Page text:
If you know me you know that I rarely talk about being diabetic. I’m not ashamed of my condition. I just don’t want it to define me, and I’ve never let it stop me from doing anything.
Over the past 14 years of living with the condition I’ve had more than a few days where I’ve hated the illness because I have to inflict pain with a needle every time I indulge in the pleasure of food.
Diabetes has rarely played to my advantage. Other than getting me a few TV credits and some bylines in some periodicals it has been a big financial, physical, and emotional burden.
Two months ago, however, I heard an advertisement on the radio that a diabetes research institute in San Diego was looking for healthy diabetics for multiple studies…and they paid for participation.
The first thought in my head was, “finally, a benefit to being diabetic.”
I immediately went to their website and applied. They contacted me within a couple weeks and told me about a couple of studies they were conducting. Both required two over night stays in their facility, but one paid more, so obviously I went with that one.
First they scheduled me to come in for a physical to see if I qualified. That went well minus me nearly blacking out while they drew my blood. I’ve got blood drawn every 3 months for the past 14 years and never experienced a near black out, so I was obviously nervous proceeding further. A week later, however, the institute notified me I passed my physical and was eligible for the study.
I won’t get into the particulars of what they are studying, because of a non-disclosure agreement I signed, but the study required two 30+ hour stays in their facility, with 28 of those hours attached to three IVs.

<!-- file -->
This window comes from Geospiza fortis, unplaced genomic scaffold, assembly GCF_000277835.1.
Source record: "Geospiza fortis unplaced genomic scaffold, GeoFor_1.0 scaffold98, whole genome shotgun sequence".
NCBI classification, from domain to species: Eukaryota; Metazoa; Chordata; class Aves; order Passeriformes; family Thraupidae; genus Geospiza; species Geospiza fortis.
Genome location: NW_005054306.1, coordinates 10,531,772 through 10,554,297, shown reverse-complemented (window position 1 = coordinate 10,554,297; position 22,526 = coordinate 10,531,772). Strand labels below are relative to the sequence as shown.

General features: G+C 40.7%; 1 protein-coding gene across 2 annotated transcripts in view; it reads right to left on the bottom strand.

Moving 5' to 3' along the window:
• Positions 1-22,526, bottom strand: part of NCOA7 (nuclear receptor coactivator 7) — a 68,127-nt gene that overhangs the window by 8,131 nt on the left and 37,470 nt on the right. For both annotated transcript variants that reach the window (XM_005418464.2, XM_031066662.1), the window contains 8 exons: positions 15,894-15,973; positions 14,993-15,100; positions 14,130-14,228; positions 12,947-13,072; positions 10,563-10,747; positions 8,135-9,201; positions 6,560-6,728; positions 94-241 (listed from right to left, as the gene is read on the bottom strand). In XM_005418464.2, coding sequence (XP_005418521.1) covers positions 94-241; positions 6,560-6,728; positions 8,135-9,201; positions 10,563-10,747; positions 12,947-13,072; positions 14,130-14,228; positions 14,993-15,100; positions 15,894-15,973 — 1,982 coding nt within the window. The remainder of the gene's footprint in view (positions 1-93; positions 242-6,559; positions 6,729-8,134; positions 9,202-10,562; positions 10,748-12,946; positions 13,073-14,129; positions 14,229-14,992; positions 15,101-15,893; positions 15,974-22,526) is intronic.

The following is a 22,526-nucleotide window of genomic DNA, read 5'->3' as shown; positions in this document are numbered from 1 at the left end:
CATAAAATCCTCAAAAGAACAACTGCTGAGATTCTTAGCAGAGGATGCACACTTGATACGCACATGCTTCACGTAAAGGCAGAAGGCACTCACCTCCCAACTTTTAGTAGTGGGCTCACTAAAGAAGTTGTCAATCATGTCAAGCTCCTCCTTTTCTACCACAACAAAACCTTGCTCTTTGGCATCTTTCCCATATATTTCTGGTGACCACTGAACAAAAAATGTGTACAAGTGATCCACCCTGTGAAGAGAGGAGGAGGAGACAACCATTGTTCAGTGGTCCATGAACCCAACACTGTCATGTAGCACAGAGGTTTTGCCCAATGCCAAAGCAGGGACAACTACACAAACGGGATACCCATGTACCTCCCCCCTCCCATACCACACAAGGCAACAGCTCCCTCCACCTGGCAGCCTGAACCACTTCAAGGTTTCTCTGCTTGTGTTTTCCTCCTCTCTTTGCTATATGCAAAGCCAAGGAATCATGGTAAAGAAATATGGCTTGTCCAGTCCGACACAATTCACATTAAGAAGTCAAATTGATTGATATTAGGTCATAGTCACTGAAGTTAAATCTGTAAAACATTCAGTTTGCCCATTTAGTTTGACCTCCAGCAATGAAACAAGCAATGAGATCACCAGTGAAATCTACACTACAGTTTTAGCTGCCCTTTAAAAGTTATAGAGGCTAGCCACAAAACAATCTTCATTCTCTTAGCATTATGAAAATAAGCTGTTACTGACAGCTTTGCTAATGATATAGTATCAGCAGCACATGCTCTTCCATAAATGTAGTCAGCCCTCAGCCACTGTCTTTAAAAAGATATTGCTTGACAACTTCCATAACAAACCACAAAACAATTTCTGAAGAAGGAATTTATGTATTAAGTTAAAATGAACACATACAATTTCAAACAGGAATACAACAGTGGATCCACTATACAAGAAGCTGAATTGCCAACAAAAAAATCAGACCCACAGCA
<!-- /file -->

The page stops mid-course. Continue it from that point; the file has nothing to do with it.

I arrived at the facility at 6am on Wednesday for visit 1 and was surprised to find an empty room. I had the place to myself. I was really stoked on that because I’ve had to share a hospital room in the past, and it is not fun. I wondered why it was so empty, but then recalled their strict participation guidelines. Then the nurses punctured my arms and I remembered it’s not exactly fun being attached to machines for 24 hours. I still have the scars on my hands from my diagnosis 14 years ago.
My desire to participate in the study was two fold. I have a project I’m trying to finance and every little bit of money helps. If it was good enough for Robert Rodriguez to be a lab rat to finance “El Mariachi” then it was good enough for me too. Also, I wanted to help future diabetics. The findings in my study could help improve future medications.
Once I was attached to the IVs I was told I wouldn’t be allowed to get off the bed until Thursday at 11am.
I had my mac, iPad, and iPhone to go along with the DirecTV they provided. I actually needed to catch up on rest, because I rarely sleep well, so the doctor ordered bed rest was a much obliged command.
The first few hours went agonizingly slow. A digital clock served as my nemesis until a nurse covered its view with the curtain around my bed. Boy did that curtain come in handy on more than one occasion.
That curtain served as my only sanctuary. I was under constant surveillance by doctors or nurses to make certain the study wasn’t tampered with by me taking medications or consuming food. They also drew blood from me every half hour and stabilized my glucose levels when needed. It was pretty nice not having to prick my fingers or use a syringe on myself for the first time in 14 years but I was not keen on the constant supervision.